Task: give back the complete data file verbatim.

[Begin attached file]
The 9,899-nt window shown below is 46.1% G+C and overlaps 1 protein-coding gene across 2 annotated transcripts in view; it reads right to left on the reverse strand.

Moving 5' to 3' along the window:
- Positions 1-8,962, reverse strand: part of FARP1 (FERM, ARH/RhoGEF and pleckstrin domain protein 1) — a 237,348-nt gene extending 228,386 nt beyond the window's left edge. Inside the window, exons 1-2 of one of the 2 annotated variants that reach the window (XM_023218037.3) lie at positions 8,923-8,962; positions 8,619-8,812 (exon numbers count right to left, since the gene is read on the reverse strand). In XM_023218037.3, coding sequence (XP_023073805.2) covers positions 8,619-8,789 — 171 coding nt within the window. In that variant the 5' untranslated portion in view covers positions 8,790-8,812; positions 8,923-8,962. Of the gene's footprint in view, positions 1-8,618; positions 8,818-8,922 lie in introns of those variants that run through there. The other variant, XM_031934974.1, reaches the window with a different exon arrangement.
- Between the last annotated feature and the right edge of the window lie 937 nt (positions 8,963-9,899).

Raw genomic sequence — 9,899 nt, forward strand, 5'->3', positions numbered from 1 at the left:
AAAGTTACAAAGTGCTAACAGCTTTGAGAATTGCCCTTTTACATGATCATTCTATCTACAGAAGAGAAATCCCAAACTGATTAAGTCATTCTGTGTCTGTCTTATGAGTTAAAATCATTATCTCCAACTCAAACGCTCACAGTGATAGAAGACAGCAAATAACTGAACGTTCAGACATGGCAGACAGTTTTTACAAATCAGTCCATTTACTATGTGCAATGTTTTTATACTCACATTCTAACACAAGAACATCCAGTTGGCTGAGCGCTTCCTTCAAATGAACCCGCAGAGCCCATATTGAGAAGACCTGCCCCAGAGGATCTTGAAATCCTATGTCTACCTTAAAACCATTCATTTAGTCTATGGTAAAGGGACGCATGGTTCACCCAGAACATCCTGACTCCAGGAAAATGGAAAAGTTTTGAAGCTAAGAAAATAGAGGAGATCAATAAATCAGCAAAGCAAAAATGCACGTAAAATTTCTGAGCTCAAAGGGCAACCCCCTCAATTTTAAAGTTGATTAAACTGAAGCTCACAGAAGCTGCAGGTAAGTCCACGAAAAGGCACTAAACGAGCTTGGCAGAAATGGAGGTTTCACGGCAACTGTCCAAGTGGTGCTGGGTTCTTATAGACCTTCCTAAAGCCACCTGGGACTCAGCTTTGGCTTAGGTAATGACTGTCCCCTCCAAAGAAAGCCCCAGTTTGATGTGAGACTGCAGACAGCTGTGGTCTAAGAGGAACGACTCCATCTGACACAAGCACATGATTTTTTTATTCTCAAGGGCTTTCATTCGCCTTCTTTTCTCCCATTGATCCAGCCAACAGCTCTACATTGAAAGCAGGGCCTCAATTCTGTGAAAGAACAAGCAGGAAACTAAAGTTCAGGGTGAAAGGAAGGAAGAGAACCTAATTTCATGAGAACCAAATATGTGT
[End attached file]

The 9,899-nt window shown below is 46.1% G+C and overlaps 1 protein-coding gene across 2 annotated transcripts in view; it reads right to left on the reverse strand.

Moving 5' to 3' along the window:
- Positions 1-8,962, reverse strand: part of FARP1 (FERM, ARH/RhoGEF and pleckstrin domain protein 1) — a 237,348-nt gene extending 228,386 nt beyond the window's left edge. Inside the window, exons 1-2 of one of the 2 annotated variants that reach the window (XM_023218037.3) lie at positions 8,923-8,962; positions 8,619-8,812 (exon numbers count right to left, since the gene is read on the reverse strand). In XM_023218037.3, coding sequence (XP_023073805.2) covers positions 8,619-8,789 — 171 coding nt within the window. In that variant the 5' untranslated portion in view covers positions 8,790-8,812; positions 8,923-8,962. Of the gene's footprint in view, positions 1-8,618; positions 8,818-8,922 lie in introns of those variants that run through there. The other variant, XM_031934974.1, reaches the window with a different exon arrangement.
- Between the last annotated feature and the right edge of the window lie 937 nt (positions 8,963-9,899).

Raw genomic sequence — 9,899 nt, forward strand, 5'->3', positions numbered from 1 at the left:
AAAGTTACAAAGTGCTAACAGCTTTGAGAATTGCCCTTTTACATGATCATTCTATCTACAGAAGAGAAATCCCAAACTGATTAAGTCATTCTGTGTCTGTCTTATGAGTTAAAATCATTATCTCCAACTCAAACGCTCACAGTGATAGAAGACAGCAAATAACTGAACGTTCAGACATGGCAGACAGTTTTTACAAATCAGTCCATTTACTATGTGCAATGTTTTTATACTCACATTCTAACACAAGAACATCCAGTTGGCTGAGCGCTTCCTTCAAATGAACCCGCAGAGCCCATATTGAGAAGACCTGCCCCAGAGGATCTTGAAATCCTATGTCTACCTTAAAACCATTCATTTAGTCTATGGTAAAGGGACGCATGGTTCACCCAGAACATCCTGACTCCAGGAAAATGGAAAAGTTTTGAAGCTAAGAAAATAGAGGAGATCAATAAATCAGCAAAGCAAAAATGCACGTAAAATTTCTGAGCTCAAAGGGCAACCCCCTCAATTTTAAAGTTGATTAAACTGAAGCTCACAGAAGCTGCAGGTAAGTCCACGAAAAGGCACTAAACGAGCTTGGCAGAAATGGAGGTTTCACGGCAACTGTCCAAGTGGTGCTGGGTTCTTATAGACCTTCCTAAAGCCACCTGGGACTCAGCTTTGGCTTAGGTAATGACTGTCCCCTCCAAAGAAAGCCCCAGTTTGATGTGAGACTGCAGACAGCTGTGGTCTAAGAGGAACGACTCCATCTGACACAAGCACATGATTTTTTTATTCTCAAGGGCTTTCATTCGCCTTCTTTTCTCCCATTGATCCAGCCAACAGCTCTACATTGAAAGCAGGGCCTCAATTCTGTGAAAGAACAAGCAGGAAACTAAAGTTCAGGGTGAAAGGAAGGAAGAGAACCTAATTTCATGAGAACCAAATATGTGT